Anaemia is a widespread public health problem, with about 1.62 billion people around the world diagnosed with this condition, 47.4% of them children. In India too, anaemia is a widely prevalent problem in young children, adolescent girls and pregnant women. Statistics reveal that about 90 million children in India are anaemic, the number being maximum in kids less than 5 years old. Iron deficiency as well as inadequacy of nutrients like Vitamins E, B12 & folic acid are the more common causes of anaemia.
What is Iron deficiency anaemia?
This is a condition in which the amount of red blood cells (RBC) is much below what is considered as normal for a child’s age group. RBC have a special protein in them called Haemoglobin. It is this protein that facilitates the RBCs to carry and deliver oxygen to the other cells in the body. When the number of RBCs decreases, the child becomes anaemic, and oxygen supply to muscles, organs and tissues too reduce, resulting in several health conditions in the child.
RBCs can decrease because of insufficient iron or nutrients or because of an underlying illness or even because of a gradual low-grade blood loss because of worms in the tummy. Fortunately, the condition can be easily reversed once the cause is found.
How to understand if my child is anaemic?
The simplest symptom is that the child may appear pale in colour, be weak or cranky. They may lose focus in studies and show disinterest in school activities. More severe symptoms are swollen hands and feet, shortness of breath and a rapid heart rate. Some children may also show an inclination for eating dirt, clay, ice and corn starch. This tendency will stop once the anaemia is treated.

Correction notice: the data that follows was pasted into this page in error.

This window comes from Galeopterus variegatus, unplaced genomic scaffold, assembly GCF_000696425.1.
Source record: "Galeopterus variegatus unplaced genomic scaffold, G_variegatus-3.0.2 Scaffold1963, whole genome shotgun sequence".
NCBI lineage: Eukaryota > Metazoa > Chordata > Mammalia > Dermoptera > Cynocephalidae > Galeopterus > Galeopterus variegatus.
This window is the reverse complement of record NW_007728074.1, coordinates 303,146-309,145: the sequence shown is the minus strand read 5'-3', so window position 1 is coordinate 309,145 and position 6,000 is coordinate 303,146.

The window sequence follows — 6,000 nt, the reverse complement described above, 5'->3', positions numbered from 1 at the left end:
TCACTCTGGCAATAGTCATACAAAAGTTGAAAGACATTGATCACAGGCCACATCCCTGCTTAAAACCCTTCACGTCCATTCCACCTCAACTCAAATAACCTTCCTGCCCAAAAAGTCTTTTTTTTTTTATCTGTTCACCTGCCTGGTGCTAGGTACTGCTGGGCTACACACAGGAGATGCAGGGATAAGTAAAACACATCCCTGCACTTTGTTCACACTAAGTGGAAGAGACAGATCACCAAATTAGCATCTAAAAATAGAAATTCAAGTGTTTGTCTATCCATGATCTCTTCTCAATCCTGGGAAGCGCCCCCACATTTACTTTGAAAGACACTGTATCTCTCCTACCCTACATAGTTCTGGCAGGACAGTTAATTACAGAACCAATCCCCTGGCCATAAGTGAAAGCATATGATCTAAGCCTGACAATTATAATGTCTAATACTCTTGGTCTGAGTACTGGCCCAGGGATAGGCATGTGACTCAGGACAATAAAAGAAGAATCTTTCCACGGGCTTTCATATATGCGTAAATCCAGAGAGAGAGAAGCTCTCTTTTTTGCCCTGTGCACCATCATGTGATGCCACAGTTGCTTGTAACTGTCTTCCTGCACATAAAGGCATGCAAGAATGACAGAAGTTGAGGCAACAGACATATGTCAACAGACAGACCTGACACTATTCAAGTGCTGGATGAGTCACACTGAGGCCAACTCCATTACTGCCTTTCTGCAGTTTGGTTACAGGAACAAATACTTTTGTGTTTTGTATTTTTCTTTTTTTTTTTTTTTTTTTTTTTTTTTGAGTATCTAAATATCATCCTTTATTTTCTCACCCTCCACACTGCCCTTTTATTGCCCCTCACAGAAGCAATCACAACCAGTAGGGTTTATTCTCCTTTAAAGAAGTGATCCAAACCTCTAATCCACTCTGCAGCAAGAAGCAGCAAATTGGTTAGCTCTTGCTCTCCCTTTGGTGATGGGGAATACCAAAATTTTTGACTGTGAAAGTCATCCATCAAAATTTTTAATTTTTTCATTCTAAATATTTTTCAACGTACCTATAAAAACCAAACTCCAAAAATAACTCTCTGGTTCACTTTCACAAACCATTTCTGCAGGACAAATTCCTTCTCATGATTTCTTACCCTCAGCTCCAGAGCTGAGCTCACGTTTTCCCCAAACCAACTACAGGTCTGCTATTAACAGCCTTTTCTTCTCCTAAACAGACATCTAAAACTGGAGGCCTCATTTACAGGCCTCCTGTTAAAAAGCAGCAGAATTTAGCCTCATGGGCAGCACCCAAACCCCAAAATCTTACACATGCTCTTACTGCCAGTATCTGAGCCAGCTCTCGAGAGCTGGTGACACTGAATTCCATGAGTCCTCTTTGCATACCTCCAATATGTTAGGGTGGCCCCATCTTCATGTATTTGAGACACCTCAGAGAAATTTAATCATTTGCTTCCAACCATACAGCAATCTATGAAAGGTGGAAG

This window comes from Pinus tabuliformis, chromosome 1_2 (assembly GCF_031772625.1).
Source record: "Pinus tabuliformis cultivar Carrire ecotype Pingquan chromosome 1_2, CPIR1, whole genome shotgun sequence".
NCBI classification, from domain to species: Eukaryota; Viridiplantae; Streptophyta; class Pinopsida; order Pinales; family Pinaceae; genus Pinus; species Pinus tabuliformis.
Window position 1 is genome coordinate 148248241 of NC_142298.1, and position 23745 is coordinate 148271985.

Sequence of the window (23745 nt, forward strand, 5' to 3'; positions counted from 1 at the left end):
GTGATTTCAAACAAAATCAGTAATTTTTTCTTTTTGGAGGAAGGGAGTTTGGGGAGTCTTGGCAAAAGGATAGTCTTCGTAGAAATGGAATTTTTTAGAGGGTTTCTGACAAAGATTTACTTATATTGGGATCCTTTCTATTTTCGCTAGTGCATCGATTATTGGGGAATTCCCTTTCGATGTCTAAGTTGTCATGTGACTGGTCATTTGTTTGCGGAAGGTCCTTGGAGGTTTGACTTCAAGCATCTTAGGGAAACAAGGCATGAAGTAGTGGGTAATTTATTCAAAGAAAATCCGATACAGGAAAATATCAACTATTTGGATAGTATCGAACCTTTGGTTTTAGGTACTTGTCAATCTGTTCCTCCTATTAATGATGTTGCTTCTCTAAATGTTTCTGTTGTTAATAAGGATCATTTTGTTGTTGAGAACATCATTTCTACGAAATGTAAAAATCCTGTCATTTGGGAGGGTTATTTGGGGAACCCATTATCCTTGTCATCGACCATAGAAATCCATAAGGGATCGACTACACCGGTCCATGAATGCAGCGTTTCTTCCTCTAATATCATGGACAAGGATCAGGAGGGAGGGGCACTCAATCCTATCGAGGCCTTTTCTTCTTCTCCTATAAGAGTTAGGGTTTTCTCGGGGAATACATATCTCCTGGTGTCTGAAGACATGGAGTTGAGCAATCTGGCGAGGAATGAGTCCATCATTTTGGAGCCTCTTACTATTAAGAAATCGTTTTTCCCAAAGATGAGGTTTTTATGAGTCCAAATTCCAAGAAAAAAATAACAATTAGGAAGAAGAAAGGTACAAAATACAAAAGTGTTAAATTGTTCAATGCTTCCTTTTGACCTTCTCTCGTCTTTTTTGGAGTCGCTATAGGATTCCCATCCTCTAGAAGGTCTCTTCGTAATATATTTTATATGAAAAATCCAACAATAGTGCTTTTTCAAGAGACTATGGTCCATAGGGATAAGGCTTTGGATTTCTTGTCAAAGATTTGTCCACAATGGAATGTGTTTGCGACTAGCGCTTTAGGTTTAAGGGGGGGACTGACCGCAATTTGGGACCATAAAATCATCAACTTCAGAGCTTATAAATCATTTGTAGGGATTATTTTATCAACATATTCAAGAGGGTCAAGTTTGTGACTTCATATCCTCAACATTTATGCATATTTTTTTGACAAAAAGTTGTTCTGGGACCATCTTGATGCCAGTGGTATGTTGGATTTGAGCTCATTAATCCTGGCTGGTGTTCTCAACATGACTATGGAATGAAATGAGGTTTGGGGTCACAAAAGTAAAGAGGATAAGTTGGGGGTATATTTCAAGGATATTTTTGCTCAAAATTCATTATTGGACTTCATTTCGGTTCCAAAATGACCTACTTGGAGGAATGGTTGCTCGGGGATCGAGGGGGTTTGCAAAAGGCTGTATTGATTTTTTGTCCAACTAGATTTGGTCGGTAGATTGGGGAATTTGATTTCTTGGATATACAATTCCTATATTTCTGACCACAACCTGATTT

If you notice your child showing any of these signs, see your doctor at the earliest. Anaemia can be easily treated and like all health issues, the earlier diagnosed, the easier to treat.
How to treat anaemia?
A well-balanced diet is the fundamental requirement. Once the iron or vitamin deficiency is diagnosed, consult your doctor and give your child vegetables, fruits and medicines to boost that particular deficiency.
If your child is less than a year old, avoid giving cow’s milk till he/she turns 1. Ask your paediatrician about iron boosters. If the child is older than a year, do not give them more than 2 cups a day of milk as it reduces iron absorption. Milk tends to make the child feel full discouraging him/her from eating more nutritious food.
Encourage your children to eat dark, leafy vegetables, and grains and cereals that have iron added to them. Other good sources of iron are red meat, egg yolk, raisins, beans and tomatoes. Adding Vitamin C to the diet either as supplements or through diet as it will help in the absorption of iron into the body. In case your child has an underlying disorder, your doctor will recommend further tests and refer you to a paediatric haematologist who can provide you with more specific information. Overall, keep an eye on your children, ensure a healthy diet, and do not hesitate to talk to your doctor at the first signs of any abnormal behaviour.